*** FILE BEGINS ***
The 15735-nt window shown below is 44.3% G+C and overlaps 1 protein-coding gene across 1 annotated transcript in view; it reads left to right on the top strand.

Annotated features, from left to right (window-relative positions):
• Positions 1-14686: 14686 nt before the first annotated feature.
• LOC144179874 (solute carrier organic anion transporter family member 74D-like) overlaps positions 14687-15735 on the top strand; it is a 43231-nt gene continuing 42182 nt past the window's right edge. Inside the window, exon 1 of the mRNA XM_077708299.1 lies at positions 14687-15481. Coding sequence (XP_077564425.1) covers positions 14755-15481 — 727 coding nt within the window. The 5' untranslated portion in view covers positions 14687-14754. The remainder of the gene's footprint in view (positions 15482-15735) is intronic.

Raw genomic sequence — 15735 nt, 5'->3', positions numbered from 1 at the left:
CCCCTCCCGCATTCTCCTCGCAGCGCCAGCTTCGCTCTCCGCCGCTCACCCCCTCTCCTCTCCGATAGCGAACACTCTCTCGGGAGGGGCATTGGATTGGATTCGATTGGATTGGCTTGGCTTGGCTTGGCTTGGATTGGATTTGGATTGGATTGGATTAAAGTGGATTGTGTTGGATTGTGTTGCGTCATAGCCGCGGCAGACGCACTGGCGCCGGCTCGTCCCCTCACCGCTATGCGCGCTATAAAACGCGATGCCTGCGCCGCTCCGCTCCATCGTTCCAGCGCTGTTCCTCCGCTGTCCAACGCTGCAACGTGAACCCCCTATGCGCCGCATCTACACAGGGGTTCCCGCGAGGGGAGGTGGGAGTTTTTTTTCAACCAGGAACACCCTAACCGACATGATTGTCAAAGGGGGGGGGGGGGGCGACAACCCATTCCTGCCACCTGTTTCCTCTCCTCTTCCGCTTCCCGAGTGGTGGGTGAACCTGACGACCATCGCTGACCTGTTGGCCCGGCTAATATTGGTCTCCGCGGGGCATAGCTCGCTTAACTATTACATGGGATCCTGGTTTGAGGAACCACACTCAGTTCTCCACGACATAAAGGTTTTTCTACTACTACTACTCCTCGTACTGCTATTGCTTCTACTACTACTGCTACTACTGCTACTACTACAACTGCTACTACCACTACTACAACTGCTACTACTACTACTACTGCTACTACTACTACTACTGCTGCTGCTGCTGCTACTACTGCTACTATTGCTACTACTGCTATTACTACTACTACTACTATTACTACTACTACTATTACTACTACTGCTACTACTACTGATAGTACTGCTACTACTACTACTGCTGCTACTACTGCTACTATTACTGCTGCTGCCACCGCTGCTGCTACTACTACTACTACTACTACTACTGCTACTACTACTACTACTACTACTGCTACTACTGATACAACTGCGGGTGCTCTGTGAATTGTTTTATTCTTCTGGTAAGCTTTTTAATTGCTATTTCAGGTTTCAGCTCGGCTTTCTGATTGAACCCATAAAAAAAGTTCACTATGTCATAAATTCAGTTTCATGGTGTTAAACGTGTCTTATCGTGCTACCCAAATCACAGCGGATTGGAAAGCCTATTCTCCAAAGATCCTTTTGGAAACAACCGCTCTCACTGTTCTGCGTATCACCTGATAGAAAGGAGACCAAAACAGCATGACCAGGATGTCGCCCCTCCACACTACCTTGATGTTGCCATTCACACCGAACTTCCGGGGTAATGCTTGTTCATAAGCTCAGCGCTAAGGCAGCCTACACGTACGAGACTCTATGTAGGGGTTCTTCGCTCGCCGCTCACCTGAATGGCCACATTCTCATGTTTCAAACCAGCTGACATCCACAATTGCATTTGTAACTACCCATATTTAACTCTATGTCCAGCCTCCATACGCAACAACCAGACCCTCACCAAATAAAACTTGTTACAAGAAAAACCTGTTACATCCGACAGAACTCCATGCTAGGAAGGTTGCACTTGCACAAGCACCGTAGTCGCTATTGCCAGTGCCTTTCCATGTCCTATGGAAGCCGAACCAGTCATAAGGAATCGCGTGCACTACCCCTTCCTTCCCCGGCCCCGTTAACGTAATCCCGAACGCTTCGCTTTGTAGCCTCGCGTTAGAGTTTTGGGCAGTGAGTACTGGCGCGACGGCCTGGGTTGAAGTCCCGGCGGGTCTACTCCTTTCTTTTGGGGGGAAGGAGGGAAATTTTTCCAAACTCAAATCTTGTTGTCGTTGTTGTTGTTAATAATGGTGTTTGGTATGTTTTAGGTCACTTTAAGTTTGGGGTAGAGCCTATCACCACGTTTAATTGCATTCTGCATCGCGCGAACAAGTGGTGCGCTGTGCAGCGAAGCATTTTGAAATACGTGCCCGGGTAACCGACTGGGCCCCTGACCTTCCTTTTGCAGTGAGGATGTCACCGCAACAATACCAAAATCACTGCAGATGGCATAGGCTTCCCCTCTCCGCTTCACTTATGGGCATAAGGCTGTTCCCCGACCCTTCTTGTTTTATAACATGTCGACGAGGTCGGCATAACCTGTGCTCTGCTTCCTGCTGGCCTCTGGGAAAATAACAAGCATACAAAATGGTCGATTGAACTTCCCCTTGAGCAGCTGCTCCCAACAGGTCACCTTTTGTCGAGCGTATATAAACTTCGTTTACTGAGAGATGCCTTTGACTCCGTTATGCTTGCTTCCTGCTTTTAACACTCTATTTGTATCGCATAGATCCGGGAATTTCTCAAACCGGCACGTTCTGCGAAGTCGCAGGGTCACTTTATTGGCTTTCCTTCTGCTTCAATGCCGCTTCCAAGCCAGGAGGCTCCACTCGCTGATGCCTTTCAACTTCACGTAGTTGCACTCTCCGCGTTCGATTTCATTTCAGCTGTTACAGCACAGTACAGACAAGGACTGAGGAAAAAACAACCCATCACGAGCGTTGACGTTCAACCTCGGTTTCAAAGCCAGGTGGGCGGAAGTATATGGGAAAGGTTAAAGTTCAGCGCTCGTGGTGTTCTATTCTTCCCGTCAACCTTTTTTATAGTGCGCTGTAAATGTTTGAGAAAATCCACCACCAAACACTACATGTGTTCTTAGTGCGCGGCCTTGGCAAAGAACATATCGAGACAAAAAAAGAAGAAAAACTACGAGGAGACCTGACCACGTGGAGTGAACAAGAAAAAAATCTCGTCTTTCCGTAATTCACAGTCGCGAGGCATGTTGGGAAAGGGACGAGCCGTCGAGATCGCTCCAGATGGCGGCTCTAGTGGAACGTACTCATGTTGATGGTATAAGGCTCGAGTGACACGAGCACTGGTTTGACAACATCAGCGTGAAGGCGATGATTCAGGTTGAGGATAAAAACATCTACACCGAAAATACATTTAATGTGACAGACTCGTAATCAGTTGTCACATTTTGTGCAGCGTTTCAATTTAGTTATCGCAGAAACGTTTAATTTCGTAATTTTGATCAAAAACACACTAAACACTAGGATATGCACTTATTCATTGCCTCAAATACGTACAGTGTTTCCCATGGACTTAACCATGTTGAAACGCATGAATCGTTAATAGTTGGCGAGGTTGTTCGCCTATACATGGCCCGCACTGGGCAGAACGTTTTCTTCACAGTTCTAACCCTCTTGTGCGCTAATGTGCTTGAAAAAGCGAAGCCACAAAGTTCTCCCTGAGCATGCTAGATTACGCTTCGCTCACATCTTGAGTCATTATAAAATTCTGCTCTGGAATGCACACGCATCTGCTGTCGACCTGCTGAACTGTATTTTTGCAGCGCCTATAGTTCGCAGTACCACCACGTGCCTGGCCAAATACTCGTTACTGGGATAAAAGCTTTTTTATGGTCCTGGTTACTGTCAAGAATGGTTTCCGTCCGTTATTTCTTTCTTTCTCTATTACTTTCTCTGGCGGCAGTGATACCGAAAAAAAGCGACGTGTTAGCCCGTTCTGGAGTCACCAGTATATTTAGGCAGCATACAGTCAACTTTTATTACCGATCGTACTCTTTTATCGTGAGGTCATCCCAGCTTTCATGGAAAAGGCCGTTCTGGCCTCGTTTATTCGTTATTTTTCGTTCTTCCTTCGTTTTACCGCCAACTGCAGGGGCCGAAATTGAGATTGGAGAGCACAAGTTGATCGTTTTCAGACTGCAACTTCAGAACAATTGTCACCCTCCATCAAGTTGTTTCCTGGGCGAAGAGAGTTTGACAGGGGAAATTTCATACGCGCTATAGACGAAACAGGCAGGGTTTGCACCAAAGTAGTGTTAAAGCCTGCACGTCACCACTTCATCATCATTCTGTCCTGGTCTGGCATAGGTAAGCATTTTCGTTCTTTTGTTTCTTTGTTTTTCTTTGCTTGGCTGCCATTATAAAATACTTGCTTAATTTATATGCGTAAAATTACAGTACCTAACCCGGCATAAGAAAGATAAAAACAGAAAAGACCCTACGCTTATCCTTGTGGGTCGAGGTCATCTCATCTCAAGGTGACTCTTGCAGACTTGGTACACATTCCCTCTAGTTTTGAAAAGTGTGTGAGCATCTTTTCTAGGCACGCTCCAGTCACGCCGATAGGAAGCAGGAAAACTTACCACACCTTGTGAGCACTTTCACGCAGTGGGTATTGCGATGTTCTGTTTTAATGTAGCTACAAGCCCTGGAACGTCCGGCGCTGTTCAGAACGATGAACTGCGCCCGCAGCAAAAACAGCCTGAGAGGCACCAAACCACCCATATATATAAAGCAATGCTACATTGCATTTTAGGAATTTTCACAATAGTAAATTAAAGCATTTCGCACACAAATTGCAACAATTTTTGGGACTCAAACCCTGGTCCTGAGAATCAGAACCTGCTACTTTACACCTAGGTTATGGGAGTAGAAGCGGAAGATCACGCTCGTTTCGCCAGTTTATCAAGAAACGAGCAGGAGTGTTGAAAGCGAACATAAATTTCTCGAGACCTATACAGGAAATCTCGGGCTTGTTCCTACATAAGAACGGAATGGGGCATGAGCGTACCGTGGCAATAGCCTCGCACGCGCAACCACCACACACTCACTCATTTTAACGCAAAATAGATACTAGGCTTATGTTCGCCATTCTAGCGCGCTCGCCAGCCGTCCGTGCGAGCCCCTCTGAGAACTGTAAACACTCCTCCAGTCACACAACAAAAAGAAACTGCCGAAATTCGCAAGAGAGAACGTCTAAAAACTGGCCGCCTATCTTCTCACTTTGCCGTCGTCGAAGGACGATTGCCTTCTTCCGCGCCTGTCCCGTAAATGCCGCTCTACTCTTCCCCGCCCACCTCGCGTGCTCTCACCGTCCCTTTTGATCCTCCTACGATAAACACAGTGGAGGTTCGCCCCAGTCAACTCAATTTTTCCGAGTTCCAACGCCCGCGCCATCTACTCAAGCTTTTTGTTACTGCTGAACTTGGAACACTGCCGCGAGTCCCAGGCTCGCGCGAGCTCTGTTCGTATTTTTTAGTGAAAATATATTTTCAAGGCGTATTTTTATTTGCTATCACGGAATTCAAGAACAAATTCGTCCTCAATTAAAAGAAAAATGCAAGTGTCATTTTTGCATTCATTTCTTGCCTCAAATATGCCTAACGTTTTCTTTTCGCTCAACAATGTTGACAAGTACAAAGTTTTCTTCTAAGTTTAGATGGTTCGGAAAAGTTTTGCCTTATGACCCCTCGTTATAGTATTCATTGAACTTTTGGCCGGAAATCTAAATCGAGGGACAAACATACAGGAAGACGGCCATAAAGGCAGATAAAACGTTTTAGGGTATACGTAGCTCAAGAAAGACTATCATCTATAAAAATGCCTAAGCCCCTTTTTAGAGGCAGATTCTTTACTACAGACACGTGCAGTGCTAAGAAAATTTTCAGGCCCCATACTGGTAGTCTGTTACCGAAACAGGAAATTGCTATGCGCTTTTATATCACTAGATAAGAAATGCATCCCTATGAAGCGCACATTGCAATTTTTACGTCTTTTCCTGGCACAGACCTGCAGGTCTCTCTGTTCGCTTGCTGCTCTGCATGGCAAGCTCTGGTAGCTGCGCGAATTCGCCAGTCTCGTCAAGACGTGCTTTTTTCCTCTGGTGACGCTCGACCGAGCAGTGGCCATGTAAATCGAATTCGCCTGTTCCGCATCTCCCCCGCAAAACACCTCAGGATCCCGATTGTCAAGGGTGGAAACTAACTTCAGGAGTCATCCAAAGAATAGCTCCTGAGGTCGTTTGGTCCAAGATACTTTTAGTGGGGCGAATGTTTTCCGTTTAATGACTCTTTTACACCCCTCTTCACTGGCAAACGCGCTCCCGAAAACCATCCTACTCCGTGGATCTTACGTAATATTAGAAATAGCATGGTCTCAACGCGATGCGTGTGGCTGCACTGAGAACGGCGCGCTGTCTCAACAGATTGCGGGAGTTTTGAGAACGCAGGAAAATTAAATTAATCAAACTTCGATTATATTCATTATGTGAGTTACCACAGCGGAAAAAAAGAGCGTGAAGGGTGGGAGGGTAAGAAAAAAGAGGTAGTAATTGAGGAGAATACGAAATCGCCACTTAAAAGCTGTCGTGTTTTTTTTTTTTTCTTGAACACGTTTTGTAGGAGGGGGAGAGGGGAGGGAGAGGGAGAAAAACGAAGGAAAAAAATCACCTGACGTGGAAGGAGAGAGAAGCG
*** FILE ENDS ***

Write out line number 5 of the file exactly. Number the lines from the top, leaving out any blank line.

Raw genomic sequence — 15735 nt, 5'->3', positions numbered from 1 at the left: